I’ve been thinking about naming and how it seems to be done today in DIA (Domestic Infant Adoption), and why one aspect bothers me, both personally and ethically. That is what has been bouncing around in my thoughts lately, so I thought I’d try to make sense in a post. Read the rest of this entry »
Tag Archives: mothers
We make choices every day, but the values that drives those choices is what is important. I shopped at the same grocery chain for decades, even after their ownership changed, I resisted trying their competitor for more than a year. During that year I noticed older employees disappearing, new employees so young I wondered if they’d ever shopped for groceries before. Name brands disappearing, replaced with no-name products I’d never heard of before, or knew what company produced. Read the rest of this entry »
My mother was asked by someone fairly close to her, if she still thought about me after all this time. The title was the immediate answer. Stop and think about what that means to a mother. To me, it means that not only did she think about me, she would have wondered if I was okay, healthy, happy, sad, even if I was alive. I can only begin to imagine the level of pain she lived with, because without knowledge, I doubt that she would think only good thoughts, not have any worries about the life I was living, rather, they would include if I was living, what my new family was like, was I loved, was I okay. I compare her words with the length of time I thought of my son every single day – before I had days, and then, weeks go by without thinking about my son after he passed. That transition happened long before the first decade had passed and having lived through that, I can’t imagine the pain that stretched decades, day in, day out, no relief, no forgetting. It’s incomprehensible, and makes tears roll down my face just thinking about it. Read the rest of this entry »
I think sometimes prospective and adoptive parents don’t realize that how they say something – tells the reader the person’s feelings of privilege and entitlement to adopt someone else’s baby. The quote below is in response to a comment about how birthparents should be allowed to spend time in hospital without the adopting parents there: Read the rest of this entry »
This is likely going to be fairly muddled because I don’t like to publicly call people out by name, rather just talk about why I found something problematic. So there was a blog post recently by an adoption agency that ruffled feathers (pissed off) many in the adoption community, raising my hand as one of them. The outcome, I lost the respect I’d previously held for them. Read the rest of this entry »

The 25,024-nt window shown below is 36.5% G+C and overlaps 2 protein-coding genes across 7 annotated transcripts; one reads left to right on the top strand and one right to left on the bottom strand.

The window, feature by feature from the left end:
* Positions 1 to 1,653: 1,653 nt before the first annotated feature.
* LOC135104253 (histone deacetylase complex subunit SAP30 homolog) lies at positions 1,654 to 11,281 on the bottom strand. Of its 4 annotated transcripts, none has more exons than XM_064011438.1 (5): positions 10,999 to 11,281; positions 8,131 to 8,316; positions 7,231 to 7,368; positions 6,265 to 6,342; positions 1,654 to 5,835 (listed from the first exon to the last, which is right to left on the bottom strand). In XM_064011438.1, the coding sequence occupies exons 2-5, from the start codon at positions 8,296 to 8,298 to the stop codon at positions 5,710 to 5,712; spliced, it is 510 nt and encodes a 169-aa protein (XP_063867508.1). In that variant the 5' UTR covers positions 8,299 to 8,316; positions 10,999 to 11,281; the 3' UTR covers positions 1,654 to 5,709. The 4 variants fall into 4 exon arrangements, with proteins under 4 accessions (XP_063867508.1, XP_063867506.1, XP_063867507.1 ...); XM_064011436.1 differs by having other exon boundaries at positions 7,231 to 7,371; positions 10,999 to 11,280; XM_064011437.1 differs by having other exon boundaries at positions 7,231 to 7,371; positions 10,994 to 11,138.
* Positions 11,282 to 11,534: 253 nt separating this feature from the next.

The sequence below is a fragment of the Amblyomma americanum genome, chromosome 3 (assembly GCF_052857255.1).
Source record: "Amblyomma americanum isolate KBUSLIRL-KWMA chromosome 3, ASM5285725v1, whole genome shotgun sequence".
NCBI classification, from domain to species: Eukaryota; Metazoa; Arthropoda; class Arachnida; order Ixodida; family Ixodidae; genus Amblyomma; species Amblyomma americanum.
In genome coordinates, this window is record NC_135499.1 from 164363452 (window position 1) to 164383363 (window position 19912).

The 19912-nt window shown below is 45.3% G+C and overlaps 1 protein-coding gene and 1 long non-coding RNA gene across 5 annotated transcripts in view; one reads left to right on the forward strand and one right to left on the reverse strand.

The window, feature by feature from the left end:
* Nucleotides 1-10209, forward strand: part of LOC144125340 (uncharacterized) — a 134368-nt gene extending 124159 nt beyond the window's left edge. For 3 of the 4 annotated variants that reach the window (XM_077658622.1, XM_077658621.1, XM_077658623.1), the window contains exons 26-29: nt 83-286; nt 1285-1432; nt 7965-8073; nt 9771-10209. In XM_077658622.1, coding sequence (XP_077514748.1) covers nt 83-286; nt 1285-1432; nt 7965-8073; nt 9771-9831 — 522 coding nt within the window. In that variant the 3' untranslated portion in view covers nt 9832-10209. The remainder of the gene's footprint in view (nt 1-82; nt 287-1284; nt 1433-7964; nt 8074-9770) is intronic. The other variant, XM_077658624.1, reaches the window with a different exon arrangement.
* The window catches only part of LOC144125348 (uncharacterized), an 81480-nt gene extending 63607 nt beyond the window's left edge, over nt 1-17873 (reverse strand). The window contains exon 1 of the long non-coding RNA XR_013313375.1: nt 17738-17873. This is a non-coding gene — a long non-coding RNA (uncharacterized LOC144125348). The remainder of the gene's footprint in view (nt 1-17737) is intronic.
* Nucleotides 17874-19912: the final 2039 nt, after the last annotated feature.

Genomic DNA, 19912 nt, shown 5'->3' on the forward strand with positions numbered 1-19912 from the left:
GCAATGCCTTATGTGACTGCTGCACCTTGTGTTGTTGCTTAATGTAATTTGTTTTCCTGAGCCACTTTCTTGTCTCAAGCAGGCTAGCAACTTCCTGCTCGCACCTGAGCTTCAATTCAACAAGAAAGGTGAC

Adoptive mother breastfeeding is a controversial subject both in adoptee circles and within wider adoption circles. When the topic is posed the response by adoptees is swift with most responses being a hard no. It’s a hard no for me too. This is my attempt at explaining this immediate and instinctual hard no from me, because I finally found the word that explained why. Read the rest of this entry »
An article was posted that had Tummy Mommy in the title, I knew I should avoid it, the title told me it would make me upset. I clicked anyway. Dumb, dumb idea.
I read it. I read it right to the bitter end. Read the rest of this entry »
Just a quick note to Prospective Adoptive Parents, Read the rest of this entry »
This post is by Tiffany one of my friends I met on an adoption forum years ago. She’s fierce about what’s right, what’s wrong, she’s also an adoptive mom. A while ago, I asked her to write a post that might help others understand the complexity and challenges of adoption. She said she’d tell her story and see if that helped. This is a long-read so grab a beverage before digging in. This is a must read. Thank you my friend.
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We are the adopted children of our parents, we (nor them) have any say in that, it’s the legal definition.
We now have a new qualifier being attached to adoptees – we are a first mom’s birth child.
Can we please stop adding qualifiers to adoptees, last time I checked, there was nothing wrong with just being called their child. Why add a qualifier, we didn’t disqualify you, we had no say or choice in the matter. And really, it stings that you can’t even claim your child is your child. And if it is the professionals in adoption telling you to call your child that, here’s a thought, they’re wrong. Tell them that, and that perhaps, they should talk to adoptees about what we want to be called.
Ugh, just ugh.
Adoptees, do feel free to weigh in on what you think of being called your mother’s birth child.
From my understanding this may be part of someone’s faith and I’m not trying to disrespect that, but delve respectfully into how problematic that can be in adoption. Nor am I trying to disrespect parents who feel that way down the road that their family was what their family was supposed to be, that seems different somehow. Read the rest of this entry »
We didn’t do Mother’s Day per se, at least not like it’s done today. We’d say Happy Mother’s Day at the breakfast table while eating the breakfast mom cooked. All Sunday breakfasts were special, we weren’t having oatmeal (or ‘mush’) and fruit for starters, like we had weekday mornings, and it was better than Saturday when we’d get non-sweetened cold cereal (that we saw as a weekly treat) and fruit. Sunday’s, we’d have either pancakes or waffles (sometimes with hot blueberry sauce for syrup), or eggs and toast and fruit, sometimes even hot fruit on toast (you probably have no idea what that is, or how yummy that was). Read the rest of this entry »